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Old 03-19-2009, 08:02 PM   #21
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Re: Jacking Up The Bus For Tire Change

Would you buy stocks from this man???



Thanks for the info on embedding pictures.
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Old 03-19-2009, 10:42 PM   #22
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Re: Jacking Up The Bus For Tire Change

The tire goop we use is actually a soy-based product specifically for the purpose of seating beads. It is amazing stuff.

The goop to seal the beads is...well...bead sealer. I'm particularly fond of Tech International's product. The part number on a quart can is 735. However, I should point out that a steel wheel and a tire should have no problems sealing provided you don't have a bunch of rust and schmutz in the sealing area. This really is true of any wheel, but alloy wheels tend to corrode much more quickly and are more susceptible to temperature fluctuations which is a problem up here in Minnesota. As such I typically use the bead sealer on them or on any bead that has required enough grinding to expose a large amount of bare metal. Of course TPMS sensors don't like bead sealer, but that's a whole different issue.

Our bead seating air cannon was manufactured by Cheetah. Be prepared if you go to buy one. These things are hundreds of dollars for no reason I can understand really. If you use one please PLEASE use ear protection. The sudden blast of the air from them will do incredible damage to your ears. Also, make sure you hold on to that blaster good!
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Old 03-20-2009, 10:21 AM   #23
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Re: Jacking Up The Bus For Tire Change

try an innertube to fill the gap, appropriatly sized and liberally soaped up so that it can slip out as the tire inflates.
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Old 03-20-2009, 01:56 PM   #24
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Re: Jacking Up The Bus For Tire Change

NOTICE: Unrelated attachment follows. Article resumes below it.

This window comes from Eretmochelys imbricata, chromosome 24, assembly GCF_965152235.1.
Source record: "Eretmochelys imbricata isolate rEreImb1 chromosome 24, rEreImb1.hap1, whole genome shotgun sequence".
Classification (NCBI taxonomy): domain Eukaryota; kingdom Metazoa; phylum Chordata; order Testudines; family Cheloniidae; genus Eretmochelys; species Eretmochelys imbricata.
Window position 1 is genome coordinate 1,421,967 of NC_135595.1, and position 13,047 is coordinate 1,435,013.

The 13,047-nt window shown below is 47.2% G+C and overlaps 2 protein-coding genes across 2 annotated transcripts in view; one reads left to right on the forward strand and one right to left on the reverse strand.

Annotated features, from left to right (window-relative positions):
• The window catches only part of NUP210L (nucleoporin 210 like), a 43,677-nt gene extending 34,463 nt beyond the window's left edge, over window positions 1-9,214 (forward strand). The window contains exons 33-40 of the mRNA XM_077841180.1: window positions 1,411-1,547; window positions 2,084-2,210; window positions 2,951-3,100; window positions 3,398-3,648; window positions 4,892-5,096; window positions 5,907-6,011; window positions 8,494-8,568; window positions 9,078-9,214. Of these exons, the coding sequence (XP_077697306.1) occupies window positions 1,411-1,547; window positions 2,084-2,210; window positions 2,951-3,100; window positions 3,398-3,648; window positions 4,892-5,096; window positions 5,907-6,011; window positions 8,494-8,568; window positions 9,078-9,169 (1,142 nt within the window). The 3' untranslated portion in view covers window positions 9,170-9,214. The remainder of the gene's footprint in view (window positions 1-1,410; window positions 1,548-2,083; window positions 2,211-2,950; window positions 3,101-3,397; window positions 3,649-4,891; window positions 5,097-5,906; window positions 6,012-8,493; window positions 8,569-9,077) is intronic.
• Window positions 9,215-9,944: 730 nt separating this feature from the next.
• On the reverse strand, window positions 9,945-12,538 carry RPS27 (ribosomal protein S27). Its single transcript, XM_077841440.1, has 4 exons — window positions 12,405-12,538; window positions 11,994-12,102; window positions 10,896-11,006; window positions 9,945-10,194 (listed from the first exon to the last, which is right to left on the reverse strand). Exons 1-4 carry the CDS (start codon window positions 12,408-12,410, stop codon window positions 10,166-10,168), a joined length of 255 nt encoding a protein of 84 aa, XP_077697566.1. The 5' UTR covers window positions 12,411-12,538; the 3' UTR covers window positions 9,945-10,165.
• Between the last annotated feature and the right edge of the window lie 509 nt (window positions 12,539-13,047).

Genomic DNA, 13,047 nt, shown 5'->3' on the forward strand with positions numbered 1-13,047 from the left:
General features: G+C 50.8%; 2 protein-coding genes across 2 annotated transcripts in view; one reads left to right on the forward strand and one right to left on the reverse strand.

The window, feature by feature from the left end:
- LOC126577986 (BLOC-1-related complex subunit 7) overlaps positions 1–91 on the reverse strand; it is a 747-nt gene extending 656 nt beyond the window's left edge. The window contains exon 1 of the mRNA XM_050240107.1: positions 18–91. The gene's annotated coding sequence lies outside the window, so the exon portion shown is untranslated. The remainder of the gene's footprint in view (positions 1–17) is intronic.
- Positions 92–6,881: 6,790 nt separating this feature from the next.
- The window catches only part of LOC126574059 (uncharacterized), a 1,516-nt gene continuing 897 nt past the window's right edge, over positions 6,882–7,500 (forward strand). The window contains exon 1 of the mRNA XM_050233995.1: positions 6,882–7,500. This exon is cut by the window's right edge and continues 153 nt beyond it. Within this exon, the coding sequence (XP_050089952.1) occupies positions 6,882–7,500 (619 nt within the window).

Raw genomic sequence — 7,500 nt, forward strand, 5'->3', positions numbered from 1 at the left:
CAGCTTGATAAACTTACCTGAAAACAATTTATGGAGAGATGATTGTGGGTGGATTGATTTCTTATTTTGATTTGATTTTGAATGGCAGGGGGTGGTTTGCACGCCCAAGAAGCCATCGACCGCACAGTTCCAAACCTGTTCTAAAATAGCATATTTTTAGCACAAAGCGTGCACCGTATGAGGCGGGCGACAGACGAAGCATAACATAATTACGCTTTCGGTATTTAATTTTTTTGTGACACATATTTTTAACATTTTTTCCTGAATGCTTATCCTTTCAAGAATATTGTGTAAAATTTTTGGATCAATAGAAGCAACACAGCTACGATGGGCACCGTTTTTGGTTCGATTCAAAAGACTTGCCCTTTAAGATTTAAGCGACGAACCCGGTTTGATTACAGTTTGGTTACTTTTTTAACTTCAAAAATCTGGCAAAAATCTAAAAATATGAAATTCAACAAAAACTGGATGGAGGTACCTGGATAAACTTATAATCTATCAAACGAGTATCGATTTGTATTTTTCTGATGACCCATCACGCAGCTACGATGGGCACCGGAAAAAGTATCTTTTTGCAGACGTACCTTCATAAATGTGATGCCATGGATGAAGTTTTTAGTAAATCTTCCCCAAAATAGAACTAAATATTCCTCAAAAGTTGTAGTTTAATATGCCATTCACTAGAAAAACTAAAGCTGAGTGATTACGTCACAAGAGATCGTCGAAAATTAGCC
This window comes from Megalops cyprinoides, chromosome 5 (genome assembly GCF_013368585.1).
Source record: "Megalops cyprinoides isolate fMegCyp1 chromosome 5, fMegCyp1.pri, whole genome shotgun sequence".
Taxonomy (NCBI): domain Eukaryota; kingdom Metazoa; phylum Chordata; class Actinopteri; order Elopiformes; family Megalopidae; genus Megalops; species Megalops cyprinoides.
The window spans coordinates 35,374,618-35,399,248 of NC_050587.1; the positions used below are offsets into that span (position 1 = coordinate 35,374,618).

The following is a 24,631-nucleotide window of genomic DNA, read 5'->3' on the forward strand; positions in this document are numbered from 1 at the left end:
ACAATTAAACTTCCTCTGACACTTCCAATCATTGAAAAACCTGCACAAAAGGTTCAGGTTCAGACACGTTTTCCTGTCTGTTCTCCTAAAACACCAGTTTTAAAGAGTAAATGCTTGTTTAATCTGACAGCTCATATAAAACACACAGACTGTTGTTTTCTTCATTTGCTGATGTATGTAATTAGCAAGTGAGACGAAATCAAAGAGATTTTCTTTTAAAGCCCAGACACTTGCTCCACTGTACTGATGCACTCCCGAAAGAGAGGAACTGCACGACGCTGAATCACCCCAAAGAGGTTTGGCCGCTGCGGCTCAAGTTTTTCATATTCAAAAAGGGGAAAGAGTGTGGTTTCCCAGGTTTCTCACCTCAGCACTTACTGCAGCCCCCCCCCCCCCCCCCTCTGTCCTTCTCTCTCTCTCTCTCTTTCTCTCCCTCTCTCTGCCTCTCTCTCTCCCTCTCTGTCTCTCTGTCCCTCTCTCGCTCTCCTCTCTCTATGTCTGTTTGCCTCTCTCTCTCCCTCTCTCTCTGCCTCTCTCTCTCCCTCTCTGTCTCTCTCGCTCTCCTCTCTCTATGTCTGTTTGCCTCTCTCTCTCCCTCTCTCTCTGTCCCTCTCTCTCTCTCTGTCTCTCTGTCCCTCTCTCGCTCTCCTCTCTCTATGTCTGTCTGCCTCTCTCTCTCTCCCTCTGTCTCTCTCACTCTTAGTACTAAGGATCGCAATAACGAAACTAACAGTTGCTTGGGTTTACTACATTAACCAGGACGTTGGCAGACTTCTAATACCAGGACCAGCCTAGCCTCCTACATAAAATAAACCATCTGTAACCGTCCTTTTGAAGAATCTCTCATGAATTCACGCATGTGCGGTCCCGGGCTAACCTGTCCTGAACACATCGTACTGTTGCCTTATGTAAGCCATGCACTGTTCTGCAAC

And now... for our next magic trick... courtesy of Adobe Photoshop:



I cannot help myself; I must play!
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Old 03-20-2009, 02:41 PM   #25
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Re: Jacking Up The Bus For Tire Change


Please review what you are planning to do with such narrow lifts. My mind is reeling with visions of disaster. 30 years ago, I dumped a pickup off a lift in a Ford dealership. We should not all need to learn such lessons personally.
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Old 03-21-2009, 10:37 PM   #26
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Re: Jacking Up The Bus For Tire Change


I wonder if you are blaming our kind and generous host for a technical matter outside of his control. It could be that your pictures are simply too large to fit on the screen. I can see almost all of them if I change my screen resolution to the most pixels.

The picture I doctored above.... That I resized to something like half the original size.

I shoot for around 500 pixels wide. That will show up fully even with minimum screen resolution, such as I use so my old eyes can read easier.

Does this make sense?

And I doubt there is a limit to number of pictures. In this system, they are only links. I seem to remember posting many at a time in the Millicent thread. I assemble long posts in Word and paste the entire manuscript into the posting form -- probably just because I am accustomed to working in Word.